Filled with lemon juice and tangy raspberries, these mini muffins are sweet-tart. They look pretty cute, too.
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Welcome to today's episode of Totally Superfluous Problems That Don't Really Need to Be Solved but I'll Attempt Anyway. In case you missed it, last week's episode was How to Retrieve Toast that's Too Small To Toast and Gets Stuck in the Toaster. (Answer? Fondue forks!) This week? How to Easily Eat a Crumble at the Beach.
Raspberry and rose are a natural combination, and not just in grandma's yard. Rather than thinking this of this as a straight one-to-one pairing, the result is a jam with a layered profile. One bite is fruit-forward, the next more floral. The tartness of the berries tempers out the rose, which prevents the jam from having a soapy flavor.
Crystallized ginger melts into this tart raspberry-rhubarb jam, providing unexpected hints of heat and spice.
To make this no-bake dessert, soft bread is soaked in a chocolate custard and layered with a zingy raspberry sauce.
This mold shuns dyes and artificial flavorings to focus on booze and fruit, geling prosecco with white cranberry juice, a bit of sugar and raspberries for a light and refreshing treat. And honestly, what better way to kick off the New Year than with some booze and fruit?
This raspberry mousse, made the easy way, is the perfect filling for those who dream of airy cream pies. The luscious filling is just sweet enough to balance the tart raspberries, and the color is quite dramatic on the dinner table.
Cake and ice cream ice cream are a classic birthday combo. But a cake made of ice cream?! That's both efficient and delicious. I can't remember how old I was the first time I tried ice cream cake, but I can tell you that it was from Carvel and it was a revelation.
Bumbleberry is actually a combination of blueberries, raspberries, and blackberries. Together, they make a syrup that is the perfect companion for everything from bellinis to ice cream.
Cat tongues. Nuns' Breasts. Maybe it's all that sugar going to people's brains, but sweets have been named for some interesting things. Take the French pastry known as a jalousie, which is actually named after windows.
While I don't think I'll ever convert to the commercial cult of Saint Valentine, I do believe in making food that induces love, or at least, infatuation. If you are a floral bouquet kind of guy or gal, this is a fitting end to the romantic candlelit meal you've elaborately planned, but if you're not, these can make a declaration of love year-round: the cupcakes delicately exhale rosewater, their cores beat with red raspberry hearts, and their gently iced tops lie demurely under sugar-dusted satiny petals.
Pies might just bake up even better in a glass Mason jar than they do in a pan. Case in point: this Raspberry Double Crust Jar Pie recipe from Handheld Pies. Tucking a buttery crust into a little jar and filling it with raspberries tossed with brown sugar, lemon zest, and just enough flour makes for a mini-pie that browns up beautifully and somehow stays crisp on both the top and bottom crusts.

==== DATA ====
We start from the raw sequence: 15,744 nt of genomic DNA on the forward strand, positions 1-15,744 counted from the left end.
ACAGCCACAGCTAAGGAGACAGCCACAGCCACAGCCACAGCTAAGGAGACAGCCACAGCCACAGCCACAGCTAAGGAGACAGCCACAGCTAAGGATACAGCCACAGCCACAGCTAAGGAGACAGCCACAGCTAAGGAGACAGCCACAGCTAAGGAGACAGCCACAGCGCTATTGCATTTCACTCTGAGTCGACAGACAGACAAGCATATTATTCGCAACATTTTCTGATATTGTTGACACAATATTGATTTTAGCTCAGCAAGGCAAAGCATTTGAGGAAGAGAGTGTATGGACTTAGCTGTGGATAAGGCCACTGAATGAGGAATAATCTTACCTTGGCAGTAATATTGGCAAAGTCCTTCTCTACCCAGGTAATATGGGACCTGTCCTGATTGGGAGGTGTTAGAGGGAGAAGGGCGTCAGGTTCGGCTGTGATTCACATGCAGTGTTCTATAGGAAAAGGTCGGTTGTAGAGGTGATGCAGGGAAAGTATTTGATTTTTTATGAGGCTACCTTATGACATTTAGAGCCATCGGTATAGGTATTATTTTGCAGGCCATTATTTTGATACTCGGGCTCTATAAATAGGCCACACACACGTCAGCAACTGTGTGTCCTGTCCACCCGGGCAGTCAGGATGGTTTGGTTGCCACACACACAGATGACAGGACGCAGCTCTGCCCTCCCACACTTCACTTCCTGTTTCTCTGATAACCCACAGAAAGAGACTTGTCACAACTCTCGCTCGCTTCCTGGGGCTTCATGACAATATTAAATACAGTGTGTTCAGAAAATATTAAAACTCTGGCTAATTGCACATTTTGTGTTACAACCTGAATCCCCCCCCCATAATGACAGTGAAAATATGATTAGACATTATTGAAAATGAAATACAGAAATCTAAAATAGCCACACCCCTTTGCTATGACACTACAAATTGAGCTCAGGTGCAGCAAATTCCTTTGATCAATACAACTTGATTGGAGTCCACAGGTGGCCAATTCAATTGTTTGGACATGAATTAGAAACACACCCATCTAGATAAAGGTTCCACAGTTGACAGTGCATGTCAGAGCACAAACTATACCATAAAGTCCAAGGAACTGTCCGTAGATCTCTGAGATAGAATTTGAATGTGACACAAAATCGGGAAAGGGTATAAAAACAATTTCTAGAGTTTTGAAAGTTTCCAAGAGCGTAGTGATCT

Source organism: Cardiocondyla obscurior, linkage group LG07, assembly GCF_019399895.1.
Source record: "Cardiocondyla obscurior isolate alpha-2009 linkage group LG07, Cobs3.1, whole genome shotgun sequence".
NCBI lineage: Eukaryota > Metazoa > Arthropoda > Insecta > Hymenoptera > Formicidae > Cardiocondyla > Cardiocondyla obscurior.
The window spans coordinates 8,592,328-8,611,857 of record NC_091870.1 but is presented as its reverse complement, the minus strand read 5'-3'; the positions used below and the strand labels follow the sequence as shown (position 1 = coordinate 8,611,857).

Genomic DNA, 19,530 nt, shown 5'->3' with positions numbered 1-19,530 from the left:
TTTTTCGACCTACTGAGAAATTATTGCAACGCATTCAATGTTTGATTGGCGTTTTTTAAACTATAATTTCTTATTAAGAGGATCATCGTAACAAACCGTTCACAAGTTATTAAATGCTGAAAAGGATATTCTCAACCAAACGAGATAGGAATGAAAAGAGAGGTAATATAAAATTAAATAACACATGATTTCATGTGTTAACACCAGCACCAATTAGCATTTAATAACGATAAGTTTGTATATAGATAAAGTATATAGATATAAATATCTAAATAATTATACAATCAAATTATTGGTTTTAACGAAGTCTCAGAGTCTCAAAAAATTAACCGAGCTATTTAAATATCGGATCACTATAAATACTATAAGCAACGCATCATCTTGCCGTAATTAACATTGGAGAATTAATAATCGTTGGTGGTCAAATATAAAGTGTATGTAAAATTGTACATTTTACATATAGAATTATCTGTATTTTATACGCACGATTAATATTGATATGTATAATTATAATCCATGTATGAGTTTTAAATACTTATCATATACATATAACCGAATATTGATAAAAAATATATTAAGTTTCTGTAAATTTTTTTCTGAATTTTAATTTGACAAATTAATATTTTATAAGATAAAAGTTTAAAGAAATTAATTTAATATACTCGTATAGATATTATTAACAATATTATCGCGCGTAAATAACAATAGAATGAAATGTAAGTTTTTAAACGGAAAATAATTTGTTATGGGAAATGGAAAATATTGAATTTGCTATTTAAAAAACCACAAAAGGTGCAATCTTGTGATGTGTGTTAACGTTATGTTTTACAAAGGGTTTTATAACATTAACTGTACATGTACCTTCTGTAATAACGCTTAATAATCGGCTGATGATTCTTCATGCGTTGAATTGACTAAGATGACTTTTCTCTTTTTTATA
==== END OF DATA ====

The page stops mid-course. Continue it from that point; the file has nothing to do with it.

Peach Melba is a classic dessert comprised of vanilla ice cream, fresh peaches, and raspberry sauce. It was first prepared in the late 19th century at the Savoy Hotel in London by the chef Auguste Escoffier, and it is named after the Australian singer Dame Nellie Melba. Today, Peach Melba is considered a quintessential summer dessert. To bid the season a fond farewell, I distilled its flavors into this easy, delicious jam.
This recipe, adapted from Jeni Britton Bauer's Jeni's Splendid Ice Creams at Home, infuses her signature ice cream base with kernels and the milk of perfectly sweet summer corn. Into the corn-infused base go Britton Bauer's holy trinity of ice cream enhancers—cornstarch, corn syrup, and cream cheese—making sure that the ice cream stays smooth and creamy in the freezer.
Given that it's intended for breakfast, this crumble is more fruit than topping. The bright red raspberries hardly need any sugar, and their berry flavor deepens in the oven. The nubby oat topping is buttery and delicious, but think of it like the clusters in cereal—a little goes a long way.
Swirl ice creams are the best of both worlds--ribbons of sweet and sticky jam folded into rich and creamy ice cream. It's like a sundae in one scoop. What could be better?
Like adding a splash of balsamic vinegar, incorporating cocoa powder into this jam intensifies the flavor of the raspberries and provides depth and richness. Besides, what goes together better than berries and chocolate? This simple-yet-luxurious jam is practically begging to be slathered on fresh croissants, and it tastes pretty swell on a peanut butter sandwich, too.
We can't imagine a better summer cooler than this sweet-tart raspberry rosé sorbet. The alcohol in the wine keeps it from freezing too hard in the ice cream maker, but it sets up perfectly after a stint in the freezer.
This recipe is all about the frosting: princess-pink, red-red raspberry flecked, melt-in-your mouth clouds of buttercream generously spread on lemon cake (the cake is adapted from Cook's Illustrated, flavored with bright lemon juice and zest).
This raspberry honey tastes like summer in a jar. The uses for it are endless: drizzle it over cornbread at your next backyard barbecue, use it to sweeten iced tea or lemonade, spread it in your next peanut butter sandwich, or serve it alongside a platter of hard cheeses and dried figs.